As Nature Made Him
, John Colapinto
Finished this a little while ago, but am trying to get back in the posting habit.
I liked this more than a little. I didn't love it, but it was superior to the overpadded magazine articles (which it started its life as) that are most of its fellows on the nonfiction shelf. Still, it's only a little better than that. The style's nothing to write home about and as reportage it's not really ... enough
, I guess is the word I'd plug in here, there is something else wanted.
The basic story: in Canada, identical twin boys go into the hospital for circumcisions. The doctor inexplicably does not employ the small knife he should, but a needlessly powerful electrocauterizing wand that is never normally used for that purpose. As he goes to circumcise the first child, Bruce Reimer, he destroys the boy's penis utterly. Understandably vexed, he ceases the procedure and does not attempt the circumcision of the second child. The parents, reasonably well meaning blue collar dunderheads, struggle with what the loss of a penis means for their son, and, partially through the convincing of prominent sexologist John Money
, are persuaded to clinically castrate their son and raise him as a girl, renamed Brenda, thereby creating a sexological experiment with an in-built control (the genitally untouched twin) that would have academics drooling for decades.
In that time, the case becomes a sort of academic battleground between Money, a nurture-over-nature guy who for years continues to report the sex reassignment to be an unqualified success, and Milton Diamond
, professor of reproductive biology, who thinks Money is full of shit. Brenda's childhood and adolescent life are an unrelieved misery as she is massively aware that something
had happened to her, something that made her different, even if she had no idea what it was. Literally everyone in her life is aware that there is nothing girlish about Brenda, and everyone treats her as if this is Something Wrong. In her teenage years, her parents finally tell her about the accident that started the whole thing. Brenda, relieved that there actually is
A Thing, and she is not crazy, reassigns herself as a male and takes a new name: she doesn't go back to Bruce, but becomes David Reimer. He grows to adulthood, gets married, settles down quietly (except for 15 minutes in the daytime-talkshow spotlight after Colapinto publicized his case). In the end Diamond largely defeats Money, in that it totally comes out that nope, that sex-reassigned little boy was full of anger and loathing and it was not working out in any way. The end.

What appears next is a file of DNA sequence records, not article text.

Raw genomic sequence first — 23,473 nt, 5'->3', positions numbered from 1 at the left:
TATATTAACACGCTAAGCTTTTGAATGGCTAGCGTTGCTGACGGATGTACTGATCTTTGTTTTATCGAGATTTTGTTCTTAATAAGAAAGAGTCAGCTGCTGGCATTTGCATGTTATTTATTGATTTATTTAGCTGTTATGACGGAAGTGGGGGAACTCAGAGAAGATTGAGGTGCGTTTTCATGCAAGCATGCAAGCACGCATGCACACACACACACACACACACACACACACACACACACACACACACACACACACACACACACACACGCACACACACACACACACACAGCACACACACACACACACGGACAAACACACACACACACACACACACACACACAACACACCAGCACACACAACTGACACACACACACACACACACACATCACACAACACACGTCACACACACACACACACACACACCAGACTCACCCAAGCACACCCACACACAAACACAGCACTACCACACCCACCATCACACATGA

The book irritated me at first for a number of reasons, one being that there is very little mention of the existence of trans people, and sexual politics are kept to a surprising minimum given the subject. To be fair, much of the book is from David Reimer's perspective, and there were no visible trans people in the back woods of rural shitkicking Canada. But David's story seems to me an essentially trans narrative, a life of alienation from one's own sexual body, followed by a conscious decision that one was going to actively choose the gender one truly felt for oneself, despite the opposite hopes and desires for your gender stasis that the people in your life have for you and try to enforce on you. That at least sounds like a trans narrative to me; I will however offer that I have never read a single actual trans narrative. I should look into that.
While the book ends on a reasonably hopeful note, with David Reimer having fully reclaimed the gender he felt himself to be, lived to become an adult, started to mend his personal relationships with his family, and gotten married, the unwritten real world postscript is far more somber. David Reimer's twin OD'ed in 2002, and not terribly long afterward David found himself unemployed and single after his wife had left him. In 2004, at age 38, he blew his brains out with a shotgun.